Do you think there is anything that the Dota 2 community or leading figures in it can do to affect the situation?

Whiplash: Probably not. Unless we see KDL getting consistent 30-40k+ viewership I don't think there is much that can be done to improve the situation.

KDL has a prize structure which is unique to the Dota 2 world which includes teams being rewarded for each individual win they achieve. Do you think having money riding on every match improves the level of competition?

Whiplash: Definitely. Every match having money on the line removes the luxury of players slacking off or relaxing at any point during the season. You've seen how fast the Korean scene has improved and I believe the cut throat format has only forced teams to adapt and improve faster.

Perhaps this is one place that the international Dota 2 scene might learn from the Korean scene. Moving away from KDL now, you've often alluded to the fact that Korean culture is vastly different to western culture. What's it like being a foreigner in Korea? What sorts of cultural norms or conventions have you had to get used to pretty fast?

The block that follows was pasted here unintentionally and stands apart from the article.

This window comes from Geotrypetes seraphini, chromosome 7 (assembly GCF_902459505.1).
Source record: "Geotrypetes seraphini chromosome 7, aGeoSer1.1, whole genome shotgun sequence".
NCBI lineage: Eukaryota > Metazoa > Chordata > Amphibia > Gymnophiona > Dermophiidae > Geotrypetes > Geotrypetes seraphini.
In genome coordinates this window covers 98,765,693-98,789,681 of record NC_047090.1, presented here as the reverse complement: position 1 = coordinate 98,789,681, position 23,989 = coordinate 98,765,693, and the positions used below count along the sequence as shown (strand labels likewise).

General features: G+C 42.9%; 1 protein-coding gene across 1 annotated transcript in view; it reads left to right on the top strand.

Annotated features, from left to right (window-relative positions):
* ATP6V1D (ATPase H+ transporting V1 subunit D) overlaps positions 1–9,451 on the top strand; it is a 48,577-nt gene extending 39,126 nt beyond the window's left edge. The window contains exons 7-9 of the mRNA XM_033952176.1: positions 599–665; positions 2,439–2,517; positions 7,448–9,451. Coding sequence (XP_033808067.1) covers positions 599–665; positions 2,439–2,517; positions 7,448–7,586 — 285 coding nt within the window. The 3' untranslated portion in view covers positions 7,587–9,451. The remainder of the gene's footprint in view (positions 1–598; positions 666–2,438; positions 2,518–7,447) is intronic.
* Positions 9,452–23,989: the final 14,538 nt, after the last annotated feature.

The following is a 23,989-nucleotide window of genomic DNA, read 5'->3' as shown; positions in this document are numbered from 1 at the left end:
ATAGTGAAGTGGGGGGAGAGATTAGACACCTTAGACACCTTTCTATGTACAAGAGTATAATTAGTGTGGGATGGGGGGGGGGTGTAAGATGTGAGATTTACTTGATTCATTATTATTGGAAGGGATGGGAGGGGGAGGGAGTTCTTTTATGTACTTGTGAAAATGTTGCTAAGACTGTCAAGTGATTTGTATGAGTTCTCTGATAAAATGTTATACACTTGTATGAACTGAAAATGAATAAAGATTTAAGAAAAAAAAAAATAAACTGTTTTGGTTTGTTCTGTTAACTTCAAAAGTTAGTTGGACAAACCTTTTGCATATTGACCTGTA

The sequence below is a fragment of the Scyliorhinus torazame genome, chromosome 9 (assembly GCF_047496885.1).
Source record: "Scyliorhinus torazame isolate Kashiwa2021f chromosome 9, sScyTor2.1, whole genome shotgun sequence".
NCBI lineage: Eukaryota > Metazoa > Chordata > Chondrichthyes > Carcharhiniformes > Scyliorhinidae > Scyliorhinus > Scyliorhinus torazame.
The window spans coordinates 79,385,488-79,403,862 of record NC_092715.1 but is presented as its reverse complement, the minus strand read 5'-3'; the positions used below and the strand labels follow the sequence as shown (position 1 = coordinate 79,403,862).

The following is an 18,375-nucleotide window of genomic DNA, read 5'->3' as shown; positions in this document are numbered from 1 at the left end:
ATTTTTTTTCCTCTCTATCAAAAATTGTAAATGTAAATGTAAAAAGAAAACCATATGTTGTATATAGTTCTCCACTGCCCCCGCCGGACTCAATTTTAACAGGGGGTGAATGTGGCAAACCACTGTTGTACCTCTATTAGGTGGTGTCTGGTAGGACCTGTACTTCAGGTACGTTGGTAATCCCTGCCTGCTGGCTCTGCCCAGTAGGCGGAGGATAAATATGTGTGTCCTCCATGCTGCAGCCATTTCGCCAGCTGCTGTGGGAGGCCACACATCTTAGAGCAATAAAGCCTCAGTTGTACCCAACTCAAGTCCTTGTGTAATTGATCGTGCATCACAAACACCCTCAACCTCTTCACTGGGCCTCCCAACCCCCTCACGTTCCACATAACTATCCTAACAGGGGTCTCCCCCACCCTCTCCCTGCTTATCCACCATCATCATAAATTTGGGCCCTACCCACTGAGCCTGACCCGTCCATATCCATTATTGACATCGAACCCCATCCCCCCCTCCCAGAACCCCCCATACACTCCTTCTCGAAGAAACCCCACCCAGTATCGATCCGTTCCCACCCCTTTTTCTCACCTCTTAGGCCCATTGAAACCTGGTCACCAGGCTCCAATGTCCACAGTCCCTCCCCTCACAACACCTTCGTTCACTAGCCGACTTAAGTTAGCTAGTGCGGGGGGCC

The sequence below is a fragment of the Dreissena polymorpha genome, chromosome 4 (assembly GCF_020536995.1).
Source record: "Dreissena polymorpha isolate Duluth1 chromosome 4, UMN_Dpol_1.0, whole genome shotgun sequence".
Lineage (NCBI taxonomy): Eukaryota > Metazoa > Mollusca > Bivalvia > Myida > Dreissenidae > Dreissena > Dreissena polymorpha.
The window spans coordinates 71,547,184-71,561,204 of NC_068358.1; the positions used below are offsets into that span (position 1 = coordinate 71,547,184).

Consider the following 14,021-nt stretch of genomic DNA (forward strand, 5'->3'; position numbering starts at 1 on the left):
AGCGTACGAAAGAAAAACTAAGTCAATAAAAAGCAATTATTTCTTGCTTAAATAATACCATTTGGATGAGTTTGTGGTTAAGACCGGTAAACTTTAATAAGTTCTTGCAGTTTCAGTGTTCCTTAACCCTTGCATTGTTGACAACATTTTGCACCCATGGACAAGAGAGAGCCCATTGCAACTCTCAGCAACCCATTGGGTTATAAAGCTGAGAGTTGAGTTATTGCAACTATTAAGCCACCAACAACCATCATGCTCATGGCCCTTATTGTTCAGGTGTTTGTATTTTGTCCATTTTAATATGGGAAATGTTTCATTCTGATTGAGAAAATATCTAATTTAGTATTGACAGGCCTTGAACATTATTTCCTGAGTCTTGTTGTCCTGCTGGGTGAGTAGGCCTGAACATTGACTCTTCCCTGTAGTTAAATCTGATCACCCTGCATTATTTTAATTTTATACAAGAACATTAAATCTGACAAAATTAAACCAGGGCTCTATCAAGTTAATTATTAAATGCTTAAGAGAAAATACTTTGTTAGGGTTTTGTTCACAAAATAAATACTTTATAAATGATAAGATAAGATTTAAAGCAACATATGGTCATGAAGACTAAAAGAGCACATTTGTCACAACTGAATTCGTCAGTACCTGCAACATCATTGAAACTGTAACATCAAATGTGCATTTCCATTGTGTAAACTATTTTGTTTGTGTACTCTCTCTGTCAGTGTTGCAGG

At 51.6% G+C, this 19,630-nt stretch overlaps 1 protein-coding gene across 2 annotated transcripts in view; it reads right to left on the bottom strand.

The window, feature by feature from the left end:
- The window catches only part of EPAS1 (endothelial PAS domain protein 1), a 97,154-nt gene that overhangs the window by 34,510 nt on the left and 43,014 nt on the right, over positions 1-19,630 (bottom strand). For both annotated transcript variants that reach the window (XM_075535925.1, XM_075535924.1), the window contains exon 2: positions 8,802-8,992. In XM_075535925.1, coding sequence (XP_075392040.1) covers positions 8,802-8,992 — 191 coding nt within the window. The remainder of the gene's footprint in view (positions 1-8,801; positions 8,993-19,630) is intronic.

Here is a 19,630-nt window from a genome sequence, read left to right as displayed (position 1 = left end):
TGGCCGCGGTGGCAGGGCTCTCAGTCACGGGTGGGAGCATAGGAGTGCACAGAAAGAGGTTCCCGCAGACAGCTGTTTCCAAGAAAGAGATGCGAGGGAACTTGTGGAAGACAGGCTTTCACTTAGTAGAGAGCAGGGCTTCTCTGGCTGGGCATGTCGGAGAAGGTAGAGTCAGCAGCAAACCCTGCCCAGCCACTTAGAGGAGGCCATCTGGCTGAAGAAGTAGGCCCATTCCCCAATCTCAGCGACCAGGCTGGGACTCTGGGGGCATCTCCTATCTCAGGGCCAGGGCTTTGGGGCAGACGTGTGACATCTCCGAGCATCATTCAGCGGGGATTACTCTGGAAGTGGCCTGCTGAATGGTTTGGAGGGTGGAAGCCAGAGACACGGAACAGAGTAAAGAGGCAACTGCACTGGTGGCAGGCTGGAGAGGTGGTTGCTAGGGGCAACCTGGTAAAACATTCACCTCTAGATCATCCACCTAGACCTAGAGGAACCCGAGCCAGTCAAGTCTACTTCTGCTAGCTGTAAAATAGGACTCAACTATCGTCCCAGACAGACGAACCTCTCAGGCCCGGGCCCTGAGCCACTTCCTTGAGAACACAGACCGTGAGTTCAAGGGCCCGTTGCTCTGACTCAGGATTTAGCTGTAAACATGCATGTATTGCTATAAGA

Whiplash: What is it like being a foreigner in Korea? Well like all things there are positives and negatives. A lot of Korean culture comes from Confucianism, and that has created a passive society where problems are often ignored instead of being tackled heads on and solved before they get worse. Korean culture also tends to focus on family/group unit and not the individual, quite a departure from a western point of view. Age and hierarchies are very important. Korea also tends to be a very superficial society, it is better to look pretty and save face than face the alternatives. Understanding and being able to live in this type of society is something I had to adjust to and was one of the harder things to deal with when I first moved to Korea.